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Reconstructing Articulated Rigged Models from RGB-D Videos

Part of the Lecture Notes in Computer Science book series (LNIP,volume 9915)

Abstract

Although commercial and open-source software exist to reconstruct a static object from a sequence recorded with an RGB-D sensor, there is a lack of tools that build rigged models of articulated objects that deform realistically and can be used for tracking or animation. In this work, we fill this gap and propose a method that creates a fully rigged model of an articulated object from depth data of a single sensor. To this end, we combine deformable mesh tracking, motion segmentation based on spectral clustering and skeletonization based on mean curvature flow. The fully rigged model then consists of a watertight mesh, embedded skeleton, and skinning weights.

Keywords

  • Kinematic model learning
  • Skeletonization
  • Rigged model acquisition
  • Deformable tracking
  • Spectral clustering
  • Mean curvature flow

1 Introduction

With the increasing popularity of depth cameras, the reconstruction of rigid scenes or objects at home has become affordable for any user [1] and together with 3D printers allows novel applications [2]. Many objects, however, are non-rigid and their motion can be modeled by an articulated skeleton. Although articulated models are highly relevant for computer graphic applications [3] including virtual or augmented reality and robotic applications [4], there is no approach that builds from a sequence of depth data a fully rigged 3D mesh with a skeleton structure that describes the articulated deformation model.

In the context of computer graphics, methods for automatic rigging have been proposed. In [3], for instance, the geometric shape of a static mesh is used to fit a predefined skeleton into the mesh. More detailed human characters including cloth simulation have been reconstructed from multi-camera video data in [5]. Both approaches, however, assume that the skeleton structure is given. On the contrary, the skeleton structure can be estimated from high-quality mesh animations [6]. The approach, however, cannot be applied to depth data. At the end, we have a typical chicken-and-egg problem. If a rigged model with predefined skeleton is given the mesh deformations can be estimated accurately [7] and if the mesh deformations are known the skeleton structure can be estimated [6].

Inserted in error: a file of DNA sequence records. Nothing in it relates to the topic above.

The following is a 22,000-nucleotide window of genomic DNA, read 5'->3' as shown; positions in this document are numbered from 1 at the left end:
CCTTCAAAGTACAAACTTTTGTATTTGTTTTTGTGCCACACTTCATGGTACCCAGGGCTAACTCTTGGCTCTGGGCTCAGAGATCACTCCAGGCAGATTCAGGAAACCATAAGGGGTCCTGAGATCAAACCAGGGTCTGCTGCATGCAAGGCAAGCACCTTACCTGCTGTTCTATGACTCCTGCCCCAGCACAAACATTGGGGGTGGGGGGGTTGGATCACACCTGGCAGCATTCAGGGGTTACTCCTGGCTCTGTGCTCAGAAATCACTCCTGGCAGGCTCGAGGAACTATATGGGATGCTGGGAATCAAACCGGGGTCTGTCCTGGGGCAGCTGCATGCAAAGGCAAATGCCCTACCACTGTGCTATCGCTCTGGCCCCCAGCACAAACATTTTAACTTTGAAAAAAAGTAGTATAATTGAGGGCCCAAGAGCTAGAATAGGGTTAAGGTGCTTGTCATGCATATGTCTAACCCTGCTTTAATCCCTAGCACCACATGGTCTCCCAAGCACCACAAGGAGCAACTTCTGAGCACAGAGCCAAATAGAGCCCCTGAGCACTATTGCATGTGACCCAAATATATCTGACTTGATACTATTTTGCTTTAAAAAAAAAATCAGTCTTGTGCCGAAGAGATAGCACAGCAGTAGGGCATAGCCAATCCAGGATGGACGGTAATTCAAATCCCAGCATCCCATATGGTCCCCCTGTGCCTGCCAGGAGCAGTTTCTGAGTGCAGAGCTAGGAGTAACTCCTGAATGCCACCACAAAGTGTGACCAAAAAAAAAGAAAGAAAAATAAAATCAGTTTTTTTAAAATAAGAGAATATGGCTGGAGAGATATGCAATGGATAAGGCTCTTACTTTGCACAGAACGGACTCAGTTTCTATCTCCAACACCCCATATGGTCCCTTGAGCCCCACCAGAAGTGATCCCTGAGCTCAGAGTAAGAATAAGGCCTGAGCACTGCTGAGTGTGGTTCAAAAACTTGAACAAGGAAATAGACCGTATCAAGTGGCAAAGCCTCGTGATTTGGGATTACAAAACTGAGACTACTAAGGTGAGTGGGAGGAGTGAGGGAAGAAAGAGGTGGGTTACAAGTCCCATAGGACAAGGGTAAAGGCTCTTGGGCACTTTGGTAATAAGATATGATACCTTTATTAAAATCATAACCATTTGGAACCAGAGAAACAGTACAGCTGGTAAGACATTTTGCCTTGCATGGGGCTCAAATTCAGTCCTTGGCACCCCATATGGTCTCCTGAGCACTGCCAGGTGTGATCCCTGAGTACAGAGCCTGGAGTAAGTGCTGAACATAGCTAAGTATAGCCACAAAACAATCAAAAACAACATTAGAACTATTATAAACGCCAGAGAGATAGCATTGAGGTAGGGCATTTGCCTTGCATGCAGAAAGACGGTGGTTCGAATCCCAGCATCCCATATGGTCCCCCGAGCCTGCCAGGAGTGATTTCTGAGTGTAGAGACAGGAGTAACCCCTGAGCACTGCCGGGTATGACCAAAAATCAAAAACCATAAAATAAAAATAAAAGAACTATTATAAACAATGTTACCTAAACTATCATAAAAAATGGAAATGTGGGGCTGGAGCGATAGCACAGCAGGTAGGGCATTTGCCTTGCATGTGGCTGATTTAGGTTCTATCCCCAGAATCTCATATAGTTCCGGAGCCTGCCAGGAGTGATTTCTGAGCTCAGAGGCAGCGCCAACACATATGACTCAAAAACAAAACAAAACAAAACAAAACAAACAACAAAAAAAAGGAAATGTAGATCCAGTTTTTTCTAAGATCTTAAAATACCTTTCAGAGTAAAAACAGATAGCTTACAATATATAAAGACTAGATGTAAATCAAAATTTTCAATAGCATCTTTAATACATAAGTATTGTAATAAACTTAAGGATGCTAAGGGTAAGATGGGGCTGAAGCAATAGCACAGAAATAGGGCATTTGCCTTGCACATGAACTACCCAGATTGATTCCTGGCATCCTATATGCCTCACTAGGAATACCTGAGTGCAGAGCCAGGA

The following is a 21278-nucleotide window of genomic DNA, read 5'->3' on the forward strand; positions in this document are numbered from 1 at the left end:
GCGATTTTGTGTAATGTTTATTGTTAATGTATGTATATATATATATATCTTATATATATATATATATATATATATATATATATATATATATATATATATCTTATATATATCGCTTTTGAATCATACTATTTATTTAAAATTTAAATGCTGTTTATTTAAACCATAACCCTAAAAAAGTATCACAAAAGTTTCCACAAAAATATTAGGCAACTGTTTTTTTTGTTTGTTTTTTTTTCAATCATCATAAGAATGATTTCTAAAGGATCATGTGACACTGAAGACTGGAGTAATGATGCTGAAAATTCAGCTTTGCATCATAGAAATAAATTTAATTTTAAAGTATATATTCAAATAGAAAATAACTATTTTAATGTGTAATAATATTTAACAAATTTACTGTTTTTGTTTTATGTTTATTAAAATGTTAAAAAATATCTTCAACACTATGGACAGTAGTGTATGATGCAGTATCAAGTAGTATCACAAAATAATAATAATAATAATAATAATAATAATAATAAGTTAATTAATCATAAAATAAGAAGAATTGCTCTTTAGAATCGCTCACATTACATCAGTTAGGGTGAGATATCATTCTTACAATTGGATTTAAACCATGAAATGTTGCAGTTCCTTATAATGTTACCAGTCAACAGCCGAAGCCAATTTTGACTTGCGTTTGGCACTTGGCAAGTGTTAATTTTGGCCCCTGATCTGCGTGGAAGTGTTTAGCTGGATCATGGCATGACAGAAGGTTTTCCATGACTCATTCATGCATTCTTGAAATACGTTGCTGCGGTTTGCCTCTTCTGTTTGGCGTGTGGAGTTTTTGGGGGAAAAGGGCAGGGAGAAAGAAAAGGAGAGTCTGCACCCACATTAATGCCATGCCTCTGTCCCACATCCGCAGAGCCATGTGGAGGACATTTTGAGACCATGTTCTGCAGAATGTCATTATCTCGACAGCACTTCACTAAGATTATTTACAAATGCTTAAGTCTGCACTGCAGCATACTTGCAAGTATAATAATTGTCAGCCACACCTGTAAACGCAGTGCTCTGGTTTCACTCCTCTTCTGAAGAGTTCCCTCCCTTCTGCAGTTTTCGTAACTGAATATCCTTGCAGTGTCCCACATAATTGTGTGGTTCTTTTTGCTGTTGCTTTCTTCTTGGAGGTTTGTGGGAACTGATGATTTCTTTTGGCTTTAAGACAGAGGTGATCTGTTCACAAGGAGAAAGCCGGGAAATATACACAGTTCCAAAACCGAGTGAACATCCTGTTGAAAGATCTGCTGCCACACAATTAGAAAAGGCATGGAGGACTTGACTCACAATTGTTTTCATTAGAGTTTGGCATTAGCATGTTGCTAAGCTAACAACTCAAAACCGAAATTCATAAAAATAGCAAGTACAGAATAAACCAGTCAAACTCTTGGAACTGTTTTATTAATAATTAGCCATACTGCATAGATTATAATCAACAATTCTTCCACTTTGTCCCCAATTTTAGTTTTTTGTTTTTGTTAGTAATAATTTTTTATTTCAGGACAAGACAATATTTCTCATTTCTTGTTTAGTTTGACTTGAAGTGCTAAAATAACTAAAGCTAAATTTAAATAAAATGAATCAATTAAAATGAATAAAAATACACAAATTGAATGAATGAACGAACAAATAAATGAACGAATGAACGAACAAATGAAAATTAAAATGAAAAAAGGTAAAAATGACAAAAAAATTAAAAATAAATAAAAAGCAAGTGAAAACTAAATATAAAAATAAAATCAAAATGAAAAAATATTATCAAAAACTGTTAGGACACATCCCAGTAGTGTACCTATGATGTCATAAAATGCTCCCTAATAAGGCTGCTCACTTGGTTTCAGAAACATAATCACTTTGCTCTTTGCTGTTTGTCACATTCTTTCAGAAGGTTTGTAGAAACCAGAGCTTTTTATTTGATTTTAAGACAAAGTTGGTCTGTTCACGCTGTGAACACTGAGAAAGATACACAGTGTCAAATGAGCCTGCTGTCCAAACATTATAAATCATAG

In this paper, we propose an approach to address this dilemma and create a fully rigged model from depth data of a single sensor. To this end, we first create a static mesh model of the object. We then reconstruct the motion of the mesh in a sequence captured with a depth sensor by deformable mesh tracking. Standard tracking, however, fails since it maps the entire mesh to the visible point cloud. As a result, the object is squeezed as shown in Fig. 4. We therefore reduce the thinning artifacts by a strong regularizer that prefers smooth mesh deformations. Although the regularizer also introduces artifacts by oversmoothing the captured motion, in particular at joint positions as shown for the pipe sequence in Fig. 1, the mesh can be segmented into meaningful parts by spectral clustering based on the captured mesh motion as shown in Fig. 5. The skeleton structure consisting of joints and bones is then estimated based on the mesh segments and mean curvature flow.

As a result, our approach is the first method that creates a fully rigged model of an articulated object consisting of a watertight mesh, embedded skeleton, and skinning weights from depth data. Such models can be used for animation, virtual or augmented reality, or in the context of robot-object manipulation. We perform a quantitative evaluation with five objects of varying size and deformation characteristics and provide a thorough analysis of the parameters.

2 Related Work

Reconstructing articulated objects has attracted a lot of interest during the past decade. Due to the popularity of different image sensors over the years, research focus has gradually shifted from reconstructing 2D skeletons from RGB data [811] to 3D skeletons from RGB [1215] or RGB-D data [4, 16, 17].

A popular method for extracting 2D skeletons from videos uses a factorization-based approach for motion segmentation. In [8, 9] articulated motion is modeled by a set of independent motion subspaces and the joint locations are obtained from the intersections of connected motion segments. A probabilistic graphical model has been proposed in [10]. The skeleton structure is inferred from 2D feature trajectories by maximum likelihood estimation and the joints are located in the center of the motion segments. Recently, [11] combine a fine-to-coarse motion segmentation based on iterative randomized voting with a distance function based on contour-pruned skeletonization. The kinematic model is inferred with a minimum spanning tree approach.